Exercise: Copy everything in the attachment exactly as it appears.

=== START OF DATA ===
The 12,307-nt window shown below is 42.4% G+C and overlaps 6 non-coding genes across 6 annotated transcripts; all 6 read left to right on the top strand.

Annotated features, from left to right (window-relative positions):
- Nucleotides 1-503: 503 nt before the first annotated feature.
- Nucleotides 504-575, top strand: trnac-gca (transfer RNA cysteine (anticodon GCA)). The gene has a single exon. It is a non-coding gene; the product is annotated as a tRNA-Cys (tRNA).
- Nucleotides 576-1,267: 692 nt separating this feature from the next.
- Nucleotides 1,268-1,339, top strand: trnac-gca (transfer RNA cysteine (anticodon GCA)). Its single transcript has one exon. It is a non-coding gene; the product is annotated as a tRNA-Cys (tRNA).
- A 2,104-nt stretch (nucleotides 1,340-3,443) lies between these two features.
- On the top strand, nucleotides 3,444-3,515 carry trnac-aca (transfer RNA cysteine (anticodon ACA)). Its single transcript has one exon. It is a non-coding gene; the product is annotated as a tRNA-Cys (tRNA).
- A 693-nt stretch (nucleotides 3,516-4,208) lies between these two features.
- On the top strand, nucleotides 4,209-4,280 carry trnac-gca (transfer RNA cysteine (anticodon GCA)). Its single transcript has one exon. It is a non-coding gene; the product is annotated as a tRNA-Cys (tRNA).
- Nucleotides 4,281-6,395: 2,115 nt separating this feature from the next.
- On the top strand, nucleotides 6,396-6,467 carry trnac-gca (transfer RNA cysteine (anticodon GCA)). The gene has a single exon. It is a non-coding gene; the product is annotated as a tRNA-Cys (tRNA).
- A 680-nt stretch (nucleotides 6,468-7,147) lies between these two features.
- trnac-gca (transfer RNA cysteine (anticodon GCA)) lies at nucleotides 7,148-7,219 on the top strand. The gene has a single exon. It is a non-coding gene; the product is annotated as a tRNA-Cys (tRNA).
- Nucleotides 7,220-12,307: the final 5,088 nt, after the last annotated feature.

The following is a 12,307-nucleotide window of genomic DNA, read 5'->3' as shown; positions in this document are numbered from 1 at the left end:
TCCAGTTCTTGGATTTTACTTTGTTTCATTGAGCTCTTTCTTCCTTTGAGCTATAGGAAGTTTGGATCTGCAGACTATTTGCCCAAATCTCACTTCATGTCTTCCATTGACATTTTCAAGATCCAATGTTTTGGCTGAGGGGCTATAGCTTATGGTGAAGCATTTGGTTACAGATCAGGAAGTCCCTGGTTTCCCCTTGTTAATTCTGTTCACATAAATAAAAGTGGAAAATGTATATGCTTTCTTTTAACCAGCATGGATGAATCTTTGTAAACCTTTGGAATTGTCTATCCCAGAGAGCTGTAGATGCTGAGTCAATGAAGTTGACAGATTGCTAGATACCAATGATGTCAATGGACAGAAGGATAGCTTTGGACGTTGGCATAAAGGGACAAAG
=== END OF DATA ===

The 12,307-nt window shown below is 42.4% G+C and overlaps 6 non-coding genes across 6 annotated transcripts; all 6 read left to right on the top strand.

Annotated features, from left to right (window-relative positions):
- Nucleotides 1-503: 503 nt before the first annotated feature.
- Nucleotides 504-575, top strand: trnac-gca (transfer RNA cysteine (anticodon GCA)). The gene has a single exon. It is a non-coding gene; the product is annotated as a tRNA-Cys (tRNA).
- Nucleotides 576-1,267: 692 nt separating this feature from the next.
- Nucleotides 1,268-1,339, top strand: trnac-gca (transfer RNA cysteine (anticodon GCA)). Its single transcript has one exon. It is a non-coding gene; the product is annotated as a tRNA-Cys (tRNA).
- A 2,104-nt stretch (nucleotides 1,340-3,443) lies between these two features.
- On the top strand, nucleotides 3,444-3,515 carry trnac-aca (transfer RNA cysteine (anticodon ACA)). Its single transcript has one exon. It is a non-coding gene; the product is annotated as a tRNA-Cys (tRNA).
- A 693-nt stretch (nucleotides 3,516-4,208) lies between these two features.
- On the top strand, nucleotides 4,209-4,280 carry trnac-gca (transfer RNA cysteine (anticodon GCA)). Its single transcript has one exon. It is a non-coding gene; the product is annotated as a tRNA-Cys (tRNA).
- Nucleotides 4,281-6,395: 2,115 nt separating this feature from the next.
- On the top strand, nucleotides 6,396-6,467 carry trnac-gca (transfer RNA cysteine (anticodon GCA)). The gene has a single exon. It is a non-coding gene; the product is annotated as a tRNA-Cys (tRNA).
- A 680-nt stretch (nucleotides 6,468-7,147) lies between these two features.
- trnac-gca (transfer RNA cysteine (anticodon GCA)) lies at nucleotides 7,148-7,219 on the top strand. The gene has a single exon. It is a non-coding gene; the product is annotated as a tRNA-Cys (tRNA).
- Nucleotides 7,220-12,307: the final 5,088 nt, after the last annotated feature.

The following is a 12,307-nucleotide window of genomic DNA, read 5'->3' as shown; positions in this document are numbered from 1 at the left end:
TCCAGTTCTTGGATTTTACTTTGTTTCATTGAGCTCTTTCTTCCTTTGAGCTATAGGAAGTTTGGATCTGCAGACTATTTGCCCAAATCTCACTTCATGTCTTCCATTGACATTTTCAAGATCCAATGTTTTGGCTGAGGGGCTATAGCTTATGGTGAAGCATTTGGTTACAGATCAGGAAGTCCCTGGTTTCCCCTTGTTAATTCTGTTCACATAAATAAAAGTGGAAAATGTATATGCTTTCTTTTAACCAGCATGGATGAATCTTTGTAAACCTTTGGAATTGTCTATCCCAGAGAGCTGTAGATGCTGAGTCAATGAAGTTGACAGATTGCTAGATACCAATGATGTCAATGGACAGAAGGATAGCTTTGGACGTTGGCATAAAGGGACAAAG